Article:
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Stop-And-Frisk: Smart Policing Or Violation Of Rights?

A federal judge says New York City's stop-and-frisk policies have violated the rights of thousands of people. Guest Host Celeste Headlee discusses the ruling with Scott Burns of the National District Attorneys Association and criminal justice professor Delores Jones-Brown.
NPR

Explaining Health Care Exchanges

If health care exchanges have you confused, you're not alone. Guest host Celeste Headlee talks to health reporter Mary Agnes Carey about the next phase of the Affordable Care Act.
NPR

Why Not Take That Marriage Out For A Test Ride?

With so many marriages ending in divorce today, some people wonder if the legal definition of marriage needs updating. One lawyer, Paul Rampell, says maybe it's time to consider 'leasing' your marriage - with the option to renew. Guest host Celeste Headlee talks to Rampell about his idea.
NPR

Fresh Air Weekend: Bob Odenkirk, 'Love Affairs' And 'In A World ...'

Odenkirk reflects on playing Breaking Bad's most comedic character, Maureen Corrigan reviews a debut novel about a literary young man in Brooklyn and Lake Bell and Fred Melamed discuss the draw of voice-over work.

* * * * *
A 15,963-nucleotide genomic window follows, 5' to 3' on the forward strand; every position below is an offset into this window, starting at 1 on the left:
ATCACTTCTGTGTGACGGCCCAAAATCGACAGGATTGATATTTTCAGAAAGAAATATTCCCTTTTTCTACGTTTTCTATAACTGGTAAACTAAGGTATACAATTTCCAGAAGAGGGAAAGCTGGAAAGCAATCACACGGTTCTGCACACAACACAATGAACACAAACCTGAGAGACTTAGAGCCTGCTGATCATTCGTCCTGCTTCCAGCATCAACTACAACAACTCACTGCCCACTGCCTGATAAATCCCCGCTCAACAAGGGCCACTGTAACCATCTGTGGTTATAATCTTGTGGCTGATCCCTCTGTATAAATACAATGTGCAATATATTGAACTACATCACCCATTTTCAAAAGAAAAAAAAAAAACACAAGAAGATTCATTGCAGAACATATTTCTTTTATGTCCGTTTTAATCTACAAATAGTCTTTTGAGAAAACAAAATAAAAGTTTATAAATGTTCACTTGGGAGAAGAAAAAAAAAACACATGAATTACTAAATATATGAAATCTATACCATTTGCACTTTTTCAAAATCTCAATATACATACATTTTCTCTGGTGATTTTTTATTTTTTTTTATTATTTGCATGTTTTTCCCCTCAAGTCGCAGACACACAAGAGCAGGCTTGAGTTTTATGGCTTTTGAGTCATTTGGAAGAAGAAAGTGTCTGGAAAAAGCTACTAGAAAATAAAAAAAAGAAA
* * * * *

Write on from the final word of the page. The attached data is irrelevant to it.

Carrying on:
NPR

'The Butler': 'It's Not A Movie — It's A Movement'

The new film, starring Forest Whitaker, tells the story of a man who experienced the country's racial tension from one of the most powerful addresses in the world. Director Lee Daniels and journalist Wil Haygood join Tell Me More to discuss the movie, and the man who inspired it.
NPR

Mike White On Creating HBO's 'Enlightened' Whistle-Blower

On the HBO series Enlightened, a naive corporate executive played by Laura Dern wants to change the world. The series' creator and writer, Mike White, says the show's whistle-blowing plot line was inspired, in part, by his own father's experience.
NPR

Surviving Tragedy: 'It Brought Us Closer'

Ondelee Perteet survived being shot more than three years ago, but his recovery has been long and uncertain. Still, thanks to his mother Detreena — who he calls "a drill sergeant" — the teenager is relishing his second chance.
NPR

Spike Lee: Doing The Right Thing For Himself

The legendary filmmaker is using the fundraising website Kickstarter to raise money for his latest movie — and he's drawing some criticism for it. He talks to host Michel Martin about funding his own films and the state of the industry today.
NPR

Summer Songs: New Music Takes On Old Favorites

Tell Me More is looking at contemporary artists remaking old classics for its 'Summer Songs' series. Gwen Thompkins, the host of WWNO's Music Inside Out, shares a piano medley by Allen Toussaint, in which he reinterprets three jazz greats.
NPR

Are Race-Based Goals In Education Helpful?

While civil rights groups are critical of Florida's race-based education goals, the policy's defenders argue that it sets ambitious - but realistic - achievement targets. Host Michel Martin talks with Krista Kafer, chief of the policy group Colorado's Future Project.

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